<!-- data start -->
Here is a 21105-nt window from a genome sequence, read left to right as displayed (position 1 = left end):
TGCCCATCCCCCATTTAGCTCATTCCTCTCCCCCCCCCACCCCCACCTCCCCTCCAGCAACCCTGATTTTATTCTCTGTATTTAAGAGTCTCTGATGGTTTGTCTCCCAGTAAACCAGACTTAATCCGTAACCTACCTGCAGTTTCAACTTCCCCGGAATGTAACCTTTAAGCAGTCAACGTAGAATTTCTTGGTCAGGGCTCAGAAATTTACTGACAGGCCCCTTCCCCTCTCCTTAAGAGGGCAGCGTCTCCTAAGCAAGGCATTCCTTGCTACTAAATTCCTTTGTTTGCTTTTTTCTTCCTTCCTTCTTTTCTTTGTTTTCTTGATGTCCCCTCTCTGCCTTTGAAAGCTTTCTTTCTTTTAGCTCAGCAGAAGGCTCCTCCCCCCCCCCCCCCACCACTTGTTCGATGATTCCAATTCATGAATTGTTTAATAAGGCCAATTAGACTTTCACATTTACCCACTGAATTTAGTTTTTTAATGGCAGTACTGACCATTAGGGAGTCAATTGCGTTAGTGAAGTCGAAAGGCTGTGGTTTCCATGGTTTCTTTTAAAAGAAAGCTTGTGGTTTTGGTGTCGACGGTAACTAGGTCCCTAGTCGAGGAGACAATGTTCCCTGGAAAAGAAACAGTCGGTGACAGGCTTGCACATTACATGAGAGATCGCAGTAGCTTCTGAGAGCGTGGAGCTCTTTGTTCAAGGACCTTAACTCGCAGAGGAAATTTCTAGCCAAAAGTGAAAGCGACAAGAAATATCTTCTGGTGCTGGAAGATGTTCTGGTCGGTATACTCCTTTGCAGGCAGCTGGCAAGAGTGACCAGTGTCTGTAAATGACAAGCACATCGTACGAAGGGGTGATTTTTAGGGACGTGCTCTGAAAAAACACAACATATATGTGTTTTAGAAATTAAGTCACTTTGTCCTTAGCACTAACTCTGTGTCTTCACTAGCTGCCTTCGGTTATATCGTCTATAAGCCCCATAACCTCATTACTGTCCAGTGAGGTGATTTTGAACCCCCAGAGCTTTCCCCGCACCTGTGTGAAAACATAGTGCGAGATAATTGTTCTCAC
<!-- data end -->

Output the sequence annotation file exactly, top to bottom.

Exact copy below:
Here is a 21105-nt window from a genome sequence, read left to right as displayed (position 1 = left end):
TGCCCATCCCCCATTTAGCTCATTCCTCTCCCCCCCCCACCCCCACCTCCCCTCCAGCAACCCTGATTTTATTCTCTGTATTTAAGAGTCTCTGATGGTTTGTCTCCCAGTAAACCAGACTTAATCCGTAACCTACCTGCAGTTTCAACTTCCCCGGAATGTAACCTTTAAGCAGTCAACGTAGAATTTCTTGGTCAGGGCTCAGAAATTTACTGACAGGCCCCTTCCCCTCTCCTTAAGAGGGCAGCGTCTCCTAAGCAAGGCATTCCTTGCTACTAAATTCCTTTGTTTGCTTTTTTCTTCCTTCCTTCTTTTCTTTGTTTTCTTGATGTCCCCTCTCTGCCTTTGAAAGCTTTCTTTCTTTTAGCTCAGCAGAAGGCTCCTCCCCCCCCCCCCCCACCACTTGTTCGATGATTCCAATTCATGAATTGTTTAATAAGGCCAATTAGACTTTCACATTTACCCACTGAATTTAGTTTTTTAATGGCAGTACTGACCATTAGGGAGTCAATTGCGTTAGTGAAGTCGAAAGGCTGTGGTTTCCATGGTTTCTTTTAAAAGAAAGCTTGTGGTTTTGGTGTCGACGGTAACTAGGTCCCTAGTCGAGGAGACAATGTTCCCTGGAAAAGAAACAGTCGGTGACAGGCTTGCACATTACATGAGAGATCGCAGTAGCTTCTGAGAGCGTGGAGCTCTTTGTTCAAGGACCTTAACTCGCAGAGGAAATTTCTAGCCAAAAGTGAAAGCGACAAGAAATATCTTCTGGTGCTGGAAGATGTTCTGGTCGGTATACTCCTTTGCAGGCAGCTGGCAAGAGTGACCAGTGTCTGTAAATGACAAGCACATCGTACGAAGGGGTGATTTTTAGGGACGTGCTCTGAAAAAACACAACATATATGTGTTTTAGAAATTAAGTCACTTTGTCCTTAGCACTAACTCTGTGTCTTCACTAGCTGCCTTCGGTTATATCGTCTATAAGCCCCATAACCTCATTACTGTCCAGTGAGGTGATTTTGAACCCCCAGAGCTTTCCCCGCACCTGTGTGAAAACATAGTGCGAGATAATTGTTCTCAC